(Courtesy of WIN Inspections)
The 10 Most Common Home Concerns
Buyers and sellers may believe that every home is unique, but home inspectors find that most homes’ defects are strikingly similar. In fact, there are 10 common home defects that inspectors can typically identify. It’s a good idea to familiarize yourself with them so you can learn to recognize signs of trouble that an inspector might identify and start planning ahead for repairs or work you might need to do if you buy a property with some of the most common issues.
Here’s a look at the ten most common home defects identified by inspectors:
Poor drainage: Inspectors will review whether water moves away from the house properly and whether the roof needs new gutters and downspouts or if ground-level drainage systems have been properly graded.
Faulty electrical wiring: If electrical wiring hasn’t been properly installed or grounded, a home may be vulnerable to fire and inhabitants may risk electrical shock. Older homes often need electrical upgrades, including new wiring and circuit breaker panels which replace old-fashioned fuse boxes.
A leaking roof: Leaking roofs result from poor flashing (intersections where parts of the roof are joined) or aging shingles and roofing materials. If the roof has leaked, repairs could range from minor (replacing shingles) to extensive (replacing an entire roof).
An aging or defective heating system: Older heating systems require maintenance and may be energy-inefficient. Non-electrical heating systems also run the risk of emitting carbon monoxide fumes, making a carbon monoxide detector advisable.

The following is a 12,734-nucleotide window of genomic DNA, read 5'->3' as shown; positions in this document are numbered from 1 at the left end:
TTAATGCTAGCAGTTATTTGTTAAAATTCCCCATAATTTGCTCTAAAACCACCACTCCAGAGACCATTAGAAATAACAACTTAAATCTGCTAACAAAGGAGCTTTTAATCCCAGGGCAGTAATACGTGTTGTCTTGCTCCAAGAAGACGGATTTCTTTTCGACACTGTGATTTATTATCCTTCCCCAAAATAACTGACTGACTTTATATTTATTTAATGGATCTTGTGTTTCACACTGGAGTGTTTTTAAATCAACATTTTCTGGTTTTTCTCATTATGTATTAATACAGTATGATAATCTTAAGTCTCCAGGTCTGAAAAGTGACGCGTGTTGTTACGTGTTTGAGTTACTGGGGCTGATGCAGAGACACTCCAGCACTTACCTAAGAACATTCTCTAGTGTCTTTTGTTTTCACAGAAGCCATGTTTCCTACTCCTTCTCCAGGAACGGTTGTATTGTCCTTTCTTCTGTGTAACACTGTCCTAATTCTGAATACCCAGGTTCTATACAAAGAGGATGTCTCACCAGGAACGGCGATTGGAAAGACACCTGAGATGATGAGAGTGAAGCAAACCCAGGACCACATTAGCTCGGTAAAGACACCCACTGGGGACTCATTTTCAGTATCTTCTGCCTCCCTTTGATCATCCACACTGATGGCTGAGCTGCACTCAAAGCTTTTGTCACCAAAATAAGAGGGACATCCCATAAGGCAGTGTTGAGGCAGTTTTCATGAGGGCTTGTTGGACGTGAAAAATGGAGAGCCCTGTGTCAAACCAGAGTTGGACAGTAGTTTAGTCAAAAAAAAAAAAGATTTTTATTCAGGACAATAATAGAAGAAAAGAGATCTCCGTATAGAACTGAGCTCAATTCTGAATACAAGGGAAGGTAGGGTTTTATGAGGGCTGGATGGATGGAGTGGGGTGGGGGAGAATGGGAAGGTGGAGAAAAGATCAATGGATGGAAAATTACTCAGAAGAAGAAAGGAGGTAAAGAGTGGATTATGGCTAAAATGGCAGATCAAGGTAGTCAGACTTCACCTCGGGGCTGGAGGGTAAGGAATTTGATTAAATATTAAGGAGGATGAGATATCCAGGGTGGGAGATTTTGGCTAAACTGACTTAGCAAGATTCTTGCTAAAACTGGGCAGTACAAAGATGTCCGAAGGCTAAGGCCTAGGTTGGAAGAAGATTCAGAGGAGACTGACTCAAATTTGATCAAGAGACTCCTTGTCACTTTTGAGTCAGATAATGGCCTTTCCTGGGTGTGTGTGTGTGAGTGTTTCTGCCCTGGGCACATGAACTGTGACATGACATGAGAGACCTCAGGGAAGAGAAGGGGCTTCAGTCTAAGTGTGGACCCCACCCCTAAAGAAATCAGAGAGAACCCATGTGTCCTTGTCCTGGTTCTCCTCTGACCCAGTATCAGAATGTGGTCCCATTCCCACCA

Poor maintenance: A do-it-yourself seller’s bandaid fixes to plumbing, electrical or other problems can sometimes do more harm than good.
Structural damage: A leaking roof or settling foundation may mean doorways, walls and support beams are off-kilter. You’ll need to fix these problems to remain safe.
Plumbing problems: Inspectors look for faulty pipes and fixtures, and also look at whether plumbing parts are made of compatible materials. Leak-prone polybutylene (PB) plumbing pipes, popular in the 1970s till the mid-1990s, may have to be replaced.
Water seepage through windows and doors: If there’s evidence of water damage or intrusion, then re-caulking windows and doors, adding weather-stripping or other more extensive repairs may be necessary.
Poor ventilation: If moisture has accumulated in a home, it may be most obvious in bathrooms. Installing ventilation fans and keeping windows open can help, but buyers may find they need to replace walls or other structural aspects of a home.
Hazardous materials: Older homes may contain lead-based paint and asbestos materials. Depending on structure and climate, homes may also contain unhealthy levels of carbon monoxide, radon gas, or toxic molds. Homes with oil heat typically store fuel in underground tanks which need to be checked for leakage.
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